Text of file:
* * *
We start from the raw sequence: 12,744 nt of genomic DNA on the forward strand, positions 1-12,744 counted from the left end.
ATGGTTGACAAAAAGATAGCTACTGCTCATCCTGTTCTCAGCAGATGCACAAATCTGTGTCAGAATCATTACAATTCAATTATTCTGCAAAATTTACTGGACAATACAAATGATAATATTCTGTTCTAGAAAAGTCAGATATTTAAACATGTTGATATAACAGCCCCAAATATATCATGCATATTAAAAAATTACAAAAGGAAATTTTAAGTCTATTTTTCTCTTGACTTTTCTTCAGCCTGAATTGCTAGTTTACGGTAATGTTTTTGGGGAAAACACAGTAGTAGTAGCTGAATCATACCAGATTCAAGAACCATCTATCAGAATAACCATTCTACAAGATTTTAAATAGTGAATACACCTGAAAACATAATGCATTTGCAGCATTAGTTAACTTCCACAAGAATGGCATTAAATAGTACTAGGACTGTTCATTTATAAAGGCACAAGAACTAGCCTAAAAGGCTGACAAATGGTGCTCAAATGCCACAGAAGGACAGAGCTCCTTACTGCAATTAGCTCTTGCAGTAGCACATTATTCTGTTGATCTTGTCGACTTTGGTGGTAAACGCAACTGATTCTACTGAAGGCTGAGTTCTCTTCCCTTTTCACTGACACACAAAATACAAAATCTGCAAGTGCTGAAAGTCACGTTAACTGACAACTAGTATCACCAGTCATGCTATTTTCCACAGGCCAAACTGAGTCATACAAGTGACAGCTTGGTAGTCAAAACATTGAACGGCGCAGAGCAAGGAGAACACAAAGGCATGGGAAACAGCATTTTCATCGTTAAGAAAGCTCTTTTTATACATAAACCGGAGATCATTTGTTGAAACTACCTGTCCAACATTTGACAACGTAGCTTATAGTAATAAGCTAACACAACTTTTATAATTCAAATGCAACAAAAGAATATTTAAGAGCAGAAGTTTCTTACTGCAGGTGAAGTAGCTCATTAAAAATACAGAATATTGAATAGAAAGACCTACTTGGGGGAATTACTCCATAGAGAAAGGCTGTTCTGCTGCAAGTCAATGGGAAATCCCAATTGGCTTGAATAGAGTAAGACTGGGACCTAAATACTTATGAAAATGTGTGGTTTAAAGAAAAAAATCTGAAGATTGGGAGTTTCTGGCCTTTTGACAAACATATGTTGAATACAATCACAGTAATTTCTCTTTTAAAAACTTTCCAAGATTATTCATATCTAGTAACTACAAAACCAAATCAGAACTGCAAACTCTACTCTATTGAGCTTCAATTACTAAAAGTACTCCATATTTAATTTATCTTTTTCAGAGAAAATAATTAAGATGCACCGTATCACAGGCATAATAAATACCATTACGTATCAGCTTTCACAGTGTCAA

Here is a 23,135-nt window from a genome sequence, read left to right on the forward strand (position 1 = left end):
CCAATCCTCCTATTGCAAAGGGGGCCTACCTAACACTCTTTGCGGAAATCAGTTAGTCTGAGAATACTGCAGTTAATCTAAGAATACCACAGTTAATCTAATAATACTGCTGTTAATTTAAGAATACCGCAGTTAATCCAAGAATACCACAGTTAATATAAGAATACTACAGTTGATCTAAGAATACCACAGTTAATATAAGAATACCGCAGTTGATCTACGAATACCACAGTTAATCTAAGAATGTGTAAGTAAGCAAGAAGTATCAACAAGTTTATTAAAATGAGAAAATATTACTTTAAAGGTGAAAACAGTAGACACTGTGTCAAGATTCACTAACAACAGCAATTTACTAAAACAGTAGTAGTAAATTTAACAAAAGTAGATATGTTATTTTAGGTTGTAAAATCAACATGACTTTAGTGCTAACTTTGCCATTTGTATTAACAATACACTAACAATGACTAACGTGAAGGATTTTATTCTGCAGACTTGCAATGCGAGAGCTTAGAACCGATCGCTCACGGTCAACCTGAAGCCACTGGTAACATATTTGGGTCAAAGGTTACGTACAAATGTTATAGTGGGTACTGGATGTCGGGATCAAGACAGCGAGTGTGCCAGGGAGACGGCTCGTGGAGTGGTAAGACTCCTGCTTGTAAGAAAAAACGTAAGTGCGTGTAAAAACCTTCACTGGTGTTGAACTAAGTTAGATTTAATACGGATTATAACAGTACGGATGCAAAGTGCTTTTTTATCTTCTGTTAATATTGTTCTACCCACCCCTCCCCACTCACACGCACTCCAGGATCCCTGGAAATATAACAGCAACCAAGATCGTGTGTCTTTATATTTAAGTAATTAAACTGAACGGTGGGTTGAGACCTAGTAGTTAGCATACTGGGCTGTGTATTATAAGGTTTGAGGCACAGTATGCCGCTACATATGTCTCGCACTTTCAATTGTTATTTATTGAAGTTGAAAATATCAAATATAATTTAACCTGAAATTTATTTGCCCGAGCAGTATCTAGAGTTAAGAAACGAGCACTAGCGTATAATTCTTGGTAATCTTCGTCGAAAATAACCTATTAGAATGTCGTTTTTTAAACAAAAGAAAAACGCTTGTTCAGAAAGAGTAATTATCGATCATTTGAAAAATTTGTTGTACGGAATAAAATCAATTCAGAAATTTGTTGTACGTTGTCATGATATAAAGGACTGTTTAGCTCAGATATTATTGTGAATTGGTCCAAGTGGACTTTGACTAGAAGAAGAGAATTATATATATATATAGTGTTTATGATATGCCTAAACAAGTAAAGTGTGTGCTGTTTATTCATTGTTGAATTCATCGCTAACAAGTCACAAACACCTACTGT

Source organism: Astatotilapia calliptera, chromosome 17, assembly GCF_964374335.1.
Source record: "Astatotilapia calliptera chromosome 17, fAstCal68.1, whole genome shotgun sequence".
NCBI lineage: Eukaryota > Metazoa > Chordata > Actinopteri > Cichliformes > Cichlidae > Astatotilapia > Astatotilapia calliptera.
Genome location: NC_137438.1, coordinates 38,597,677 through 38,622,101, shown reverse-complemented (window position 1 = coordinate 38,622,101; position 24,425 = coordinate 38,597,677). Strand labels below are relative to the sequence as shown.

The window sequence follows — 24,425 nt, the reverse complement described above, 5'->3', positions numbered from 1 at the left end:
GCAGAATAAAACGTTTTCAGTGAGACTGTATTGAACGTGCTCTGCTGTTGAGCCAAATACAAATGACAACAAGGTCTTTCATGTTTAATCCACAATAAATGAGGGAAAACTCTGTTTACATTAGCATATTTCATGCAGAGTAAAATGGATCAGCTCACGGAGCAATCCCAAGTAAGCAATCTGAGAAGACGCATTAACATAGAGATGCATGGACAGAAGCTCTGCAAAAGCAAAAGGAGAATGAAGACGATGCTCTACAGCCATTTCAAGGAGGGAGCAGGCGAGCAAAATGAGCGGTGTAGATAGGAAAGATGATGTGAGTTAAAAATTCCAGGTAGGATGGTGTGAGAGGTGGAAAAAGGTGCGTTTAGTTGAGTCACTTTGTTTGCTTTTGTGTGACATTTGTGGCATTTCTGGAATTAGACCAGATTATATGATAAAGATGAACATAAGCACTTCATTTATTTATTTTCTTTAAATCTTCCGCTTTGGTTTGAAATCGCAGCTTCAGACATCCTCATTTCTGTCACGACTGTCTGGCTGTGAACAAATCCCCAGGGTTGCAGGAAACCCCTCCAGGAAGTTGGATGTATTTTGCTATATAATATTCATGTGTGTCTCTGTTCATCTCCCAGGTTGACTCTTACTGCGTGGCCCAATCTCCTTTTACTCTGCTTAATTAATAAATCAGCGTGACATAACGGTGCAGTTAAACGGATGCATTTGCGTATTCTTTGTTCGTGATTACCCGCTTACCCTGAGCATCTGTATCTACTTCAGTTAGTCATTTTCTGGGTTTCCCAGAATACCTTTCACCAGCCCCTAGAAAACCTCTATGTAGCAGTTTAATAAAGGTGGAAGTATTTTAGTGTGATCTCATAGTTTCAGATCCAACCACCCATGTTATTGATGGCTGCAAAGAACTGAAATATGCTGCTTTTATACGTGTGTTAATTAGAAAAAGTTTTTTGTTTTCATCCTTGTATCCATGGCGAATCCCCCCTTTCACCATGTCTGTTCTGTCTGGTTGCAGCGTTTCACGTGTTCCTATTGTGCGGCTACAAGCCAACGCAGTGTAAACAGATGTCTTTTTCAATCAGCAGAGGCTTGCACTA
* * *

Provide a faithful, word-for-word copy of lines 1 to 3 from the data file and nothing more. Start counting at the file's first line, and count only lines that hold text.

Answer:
We start from the raw sequence: 12,744 nt of genomic DNA on the forward strand, positions 1-12,744 counted from the left end.
ATGGTTGACAAAAAGATAGCTACTGCTCATCCTGTTCTCAGCAGATGCACAAATCTGTGTCAGAATCATTACAATTCAATTATTCTGCAAAATTTACTGGACAATACAAATGATAATATTCTGTTCTAGAAAAGTCAGATATTTAAACATGTTGATATAACAGCCCCAAATATATCATGCATATTAAAAAATTACAAAAGGAAATTTTAAGTCTATTTTTCTCTTGACTTTTCTTCAGCCTGAATTGCTAGTTTACGGTAATGTTTTTGGGGAAAACACAGTAGTAGTAGCTGAATCATACCAGATTCAAGAACCATCTATCAGAATAACCATTCTACAAGATTTTAAATAGTGAATACACCTGAAAACATAATGCATTTGCAGCATTAGTTAACTTCCACAAGAATGGCATTAAATAGTACTAGGACTGTTCATTTATAAAGGCACAAGAACTAGCCTAAAAGGCTGACAAATGGTGCTCAAATGCCACAGAAGGACAGAGCTCCTTACTGCAATTAGCTCTTGCAGTAGCACATTATTCTGTTGATCTTGTCGACTTTGGTGGTAAACGCAACTGATTCTACTGAAGGCTGAGTTCTCTTCCCTTTTCACTGACACACAAAATACAAAATCTGCAAGTGCTGAAAGTCACGTTAACTGACAACTAGTATCACCAGTCATGCTATTTTCCACAGGCCAAACTGAGTCATACAAGTGACAGCTTGGTAGTCAAAACATTGAACGGCGCAGAGCAAGGAGAACACAAAGGCATGGGAAACAGCATTTTCATCGTTAAGAAAGCTCTTTTTATACATAAACCGGAGATCATTTGTTGAAACTACCTGTCCAACATTTGACAACGTAGCTTATAGTAATAAGCTAACACAACTTTTATAATTCAAATGCAACAAAAGAATATTTAAGAGCAGAAGTTTCTTACTGCAGGTGAAGTAGCTCATTAAAAATACAGAATATTGAATAGAAAGACCTACTTGGGGGAATTACTCCATAGAGAAAGGCTGTTCTGCTGCAAGTCAATGGGAAATCCCAATTGGCTTGAATAGAGTAAGACTGGGACCTAAATACTTATGAAAATGTGTGGTTTAAAGAAAAAAATCTGAAGATTGGGAGTTTCTGGCCTTTTGACAAACATATGTTGAATACAATCACAGTAATTTCTCTTTTAAAAACTTTCCAAGATTATTCATATCTAGTAACTACAAAACCAAATCAGAACTGCAAACTCTACTCTATTGAGCTTCAATTACTAAAAGTACTCCATATTTAATTTATCTTTTTCAGAGAAAATAATTAAGATGCACCGTATCACAGGCATAATAAATACCATTACGTATCAGCTTTCACAGTGTCAA

Here is a 23,135-nt window from a genome sequence, read left to right on the forward strand (position 1 = left end):